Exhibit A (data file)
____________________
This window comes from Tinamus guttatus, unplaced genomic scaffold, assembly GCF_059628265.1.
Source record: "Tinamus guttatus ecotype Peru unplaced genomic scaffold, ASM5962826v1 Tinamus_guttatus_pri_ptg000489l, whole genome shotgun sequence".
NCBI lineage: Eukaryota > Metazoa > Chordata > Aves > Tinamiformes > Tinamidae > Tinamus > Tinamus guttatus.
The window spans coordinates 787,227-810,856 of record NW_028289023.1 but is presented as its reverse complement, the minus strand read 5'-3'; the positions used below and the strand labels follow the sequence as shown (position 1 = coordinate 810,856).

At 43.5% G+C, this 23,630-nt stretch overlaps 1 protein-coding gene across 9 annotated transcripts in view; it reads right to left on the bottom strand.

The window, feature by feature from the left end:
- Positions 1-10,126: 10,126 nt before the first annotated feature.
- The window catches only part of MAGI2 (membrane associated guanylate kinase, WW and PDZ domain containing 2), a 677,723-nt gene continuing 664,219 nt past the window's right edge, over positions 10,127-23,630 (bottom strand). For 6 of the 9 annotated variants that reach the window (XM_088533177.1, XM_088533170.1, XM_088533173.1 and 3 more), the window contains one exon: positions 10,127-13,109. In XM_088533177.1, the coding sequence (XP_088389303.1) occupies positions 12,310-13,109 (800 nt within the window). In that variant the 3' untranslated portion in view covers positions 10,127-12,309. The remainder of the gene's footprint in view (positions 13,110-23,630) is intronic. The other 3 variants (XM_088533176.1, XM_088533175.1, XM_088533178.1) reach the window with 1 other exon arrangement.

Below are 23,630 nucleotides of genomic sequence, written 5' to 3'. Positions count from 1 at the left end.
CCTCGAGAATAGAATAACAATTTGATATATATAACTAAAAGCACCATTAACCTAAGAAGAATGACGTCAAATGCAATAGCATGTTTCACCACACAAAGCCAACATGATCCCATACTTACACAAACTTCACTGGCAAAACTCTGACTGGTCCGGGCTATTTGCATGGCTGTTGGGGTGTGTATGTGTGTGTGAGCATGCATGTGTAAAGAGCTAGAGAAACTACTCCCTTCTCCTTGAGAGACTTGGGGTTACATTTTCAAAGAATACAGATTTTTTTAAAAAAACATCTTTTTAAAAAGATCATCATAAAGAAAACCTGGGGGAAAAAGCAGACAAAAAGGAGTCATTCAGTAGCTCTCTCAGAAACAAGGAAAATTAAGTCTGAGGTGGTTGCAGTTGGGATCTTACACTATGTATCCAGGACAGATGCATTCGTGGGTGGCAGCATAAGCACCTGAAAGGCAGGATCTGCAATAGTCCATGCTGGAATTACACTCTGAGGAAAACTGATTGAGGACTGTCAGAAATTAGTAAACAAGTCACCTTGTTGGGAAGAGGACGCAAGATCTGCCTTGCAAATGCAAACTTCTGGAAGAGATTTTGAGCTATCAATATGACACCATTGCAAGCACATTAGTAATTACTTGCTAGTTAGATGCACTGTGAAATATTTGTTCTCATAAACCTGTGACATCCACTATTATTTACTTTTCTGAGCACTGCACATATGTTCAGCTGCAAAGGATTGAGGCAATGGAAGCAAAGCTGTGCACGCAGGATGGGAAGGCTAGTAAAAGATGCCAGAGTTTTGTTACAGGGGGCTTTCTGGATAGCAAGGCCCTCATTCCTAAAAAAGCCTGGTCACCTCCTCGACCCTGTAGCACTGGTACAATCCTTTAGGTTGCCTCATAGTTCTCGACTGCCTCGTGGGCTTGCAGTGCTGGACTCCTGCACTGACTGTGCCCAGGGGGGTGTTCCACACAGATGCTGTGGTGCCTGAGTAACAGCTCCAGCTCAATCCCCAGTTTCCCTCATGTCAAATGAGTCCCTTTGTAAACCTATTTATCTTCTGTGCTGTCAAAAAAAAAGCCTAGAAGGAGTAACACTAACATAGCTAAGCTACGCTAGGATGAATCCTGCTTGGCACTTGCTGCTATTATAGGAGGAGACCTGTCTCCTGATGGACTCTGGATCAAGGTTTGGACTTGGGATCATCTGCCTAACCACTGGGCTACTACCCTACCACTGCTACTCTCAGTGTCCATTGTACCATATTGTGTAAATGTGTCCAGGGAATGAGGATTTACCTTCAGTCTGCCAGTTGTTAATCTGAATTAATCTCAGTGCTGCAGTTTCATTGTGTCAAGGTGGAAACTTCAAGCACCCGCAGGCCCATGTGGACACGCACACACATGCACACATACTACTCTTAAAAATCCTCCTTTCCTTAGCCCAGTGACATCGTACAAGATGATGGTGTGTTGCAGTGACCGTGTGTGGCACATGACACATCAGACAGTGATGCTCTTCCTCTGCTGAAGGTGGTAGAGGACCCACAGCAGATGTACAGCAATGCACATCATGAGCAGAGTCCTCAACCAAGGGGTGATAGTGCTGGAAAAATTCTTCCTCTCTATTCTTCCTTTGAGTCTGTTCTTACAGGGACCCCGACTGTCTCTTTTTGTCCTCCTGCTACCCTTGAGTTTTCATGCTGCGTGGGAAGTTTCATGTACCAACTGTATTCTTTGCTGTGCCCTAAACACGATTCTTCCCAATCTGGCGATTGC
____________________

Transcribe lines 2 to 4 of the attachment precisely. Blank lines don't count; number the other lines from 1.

Source record: "Tinamus guttatus ecotype Peru unplaced genomic scaffold, ASM5962826v1 Tinamus_guttatus_pri_ptg000489l, whole genome shotgun sequence".
NCBI lineage: Eukaryota > Metazoa > Chordata > Aves > Tinamiformes > Tinamidae > Tinamus > Tinamus guttatus.
The window spans coordinates 787,227-810,856 of record NW_028289023.1 but is presented as its reverse complement, the minus strand read 5'-3'; the positions used below and the strand labels follow the sequence as shown (position 1 = coordinate 810,856).